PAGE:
I’ll admit it: I was a junior high school goth kid. So you can imagine my excitement when I found out I’d get to reclaim my spooky roots at an AFI show on All Hallows Eve.
Touché Amoré, who play piercingly straightforward post-hardcore, opened the night. Watching them perfect their sound over the years has been incredible—the band seems to be at their absolute best currently, honing a combination of aggressive music with stunning lyrics. While I overheard some people mention that they seemed like a strange band for AFI to take on tour, I couldn’t help but feel that it made an immense amount of sense. AFI and Touché seem to be cut from the same cloth, and while they differ sonically, their roots are similar in many aspects.
Entering the stage dressed as various foods (vocalist Jeremy Bolm referred to his band as “Food Chain Amoré”) the band blazed through an impressive twenty two songs in just over 45 minutes. With a new album out on Deathwish Records just two months ago, the band seems revitalized and excited to be showcasing new songs after two years supporting their last release.
Though the juxtaposition of listening to such heavy music being played by men dressed as a hotdog, an egg, and a taco respectively, was a little humorous, the band elicited what seemed like a very emotional response from the crowd, Bolm taking a few moments to talk about their roots and how incredible the tour had been treating them.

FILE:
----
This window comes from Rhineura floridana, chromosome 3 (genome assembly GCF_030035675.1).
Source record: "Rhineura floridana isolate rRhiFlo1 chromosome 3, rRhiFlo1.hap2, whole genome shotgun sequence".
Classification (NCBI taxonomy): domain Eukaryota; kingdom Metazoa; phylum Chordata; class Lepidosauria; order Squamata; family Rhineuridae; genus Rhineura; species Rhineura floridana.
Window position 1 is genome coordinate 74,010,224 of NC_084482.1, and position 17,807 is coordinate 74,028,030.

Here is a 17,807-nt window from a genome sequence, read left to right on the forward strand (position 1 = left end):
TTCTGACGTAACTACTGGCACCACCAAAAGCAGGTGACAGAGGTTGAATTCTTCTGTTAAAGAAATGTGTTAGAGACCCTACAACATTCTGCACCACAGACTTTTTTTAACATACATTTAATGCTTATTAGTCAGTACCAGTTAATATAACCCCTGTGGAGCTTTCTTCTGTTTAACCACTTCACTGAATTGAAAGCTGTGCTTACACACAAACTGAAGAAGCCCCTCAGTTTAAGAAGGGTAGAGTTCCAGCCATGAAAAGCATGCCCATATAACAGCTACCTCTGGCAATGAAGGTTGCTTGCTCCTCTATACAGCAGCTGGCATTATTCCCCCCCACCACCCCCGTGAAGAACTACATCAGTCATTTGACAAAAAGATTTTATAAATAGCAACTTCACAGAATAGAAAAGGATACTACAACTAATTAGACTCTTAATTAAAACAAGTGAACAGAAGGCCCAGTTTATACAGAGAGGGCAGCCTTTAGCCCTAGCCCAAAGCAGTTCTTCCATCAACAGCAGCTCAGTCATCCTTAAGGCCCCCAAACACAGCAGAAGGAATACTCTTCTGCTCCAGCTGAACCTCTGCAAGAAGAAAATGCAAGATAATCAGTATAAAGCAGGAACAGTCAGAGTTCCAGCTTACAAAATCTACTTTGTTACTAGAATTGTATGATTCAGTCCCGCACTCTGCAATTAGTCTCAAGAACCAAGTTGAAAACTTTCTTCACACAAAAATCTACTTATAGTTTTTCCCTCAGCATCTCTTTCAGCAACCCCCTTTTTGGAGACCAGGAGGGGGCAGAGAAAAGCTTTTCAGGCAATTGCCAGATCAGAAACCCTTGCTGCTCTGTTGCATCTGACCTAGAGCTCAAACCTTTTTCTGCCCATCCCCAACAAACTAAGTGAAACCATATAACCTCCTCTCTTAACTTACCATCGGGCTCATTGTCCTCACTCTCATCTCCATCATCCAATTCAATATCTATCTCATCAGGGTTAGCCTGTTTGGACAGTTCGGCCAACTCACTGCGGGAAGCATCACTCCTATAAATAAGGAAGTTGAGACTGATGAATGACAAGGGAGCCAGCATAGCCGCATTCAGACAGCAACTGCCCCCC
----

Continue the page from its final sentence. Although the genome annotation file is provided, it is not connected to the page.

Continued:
Playing Portland for the first time in nearly six years, AFI took the stage to a sold out room, chanting in unison “we are one, we are no one” (lyrics from 2006 release Decemberunderground). While the band has been known to open with “Girls Not Grey,” they opted to go with “Strength Through Wounding” which is a song that allegedly has not been played since 2003—a clear nod to the diehards, this was a perfect way to set the stride of the night. With a new album out just a few weeks back, I would have expected the band to focus on songs from it, but was pleasantly surprised at how deep they delved into their extensive back-catalogue.
AFI, who have been a band for over two decades, have certainly had time to hone their stage shows and performances—what comes out is enormous sounding, Davey Havok’s vocals and stage antics impossible to not intrigue. Clad in all black, Havok took the stage in a flourish of fog, and immediately stepped into the crowd which only incited pandemonium. They wasted no time breaking into the set, playing songs from many of their releases including a Cure cover during their encore.
For a band who has had so much time to evolve, AFI have stayed strikingly close to their originating ethics and sounds—there’s a heavy, foreboding quality in their music, which makes Halloween a perfect time to watch them perform. Many people in the crowd were dressed up, which made the movement of the crowd that much more entertaining. Have you ever seen a girl dressed as Gene Simmons from KISS mosh? Neither had I. There’s a first time for everything.
Between the crowds chants, Havok’s penchant for climbing into the crowd, and a single jack o’ lantern softly flickering from sidestage, the show was impressive to watch and even more impressive to hear.
Words by Jenna Fletcher. Photos by Kimberly Lawson. More on Flickr.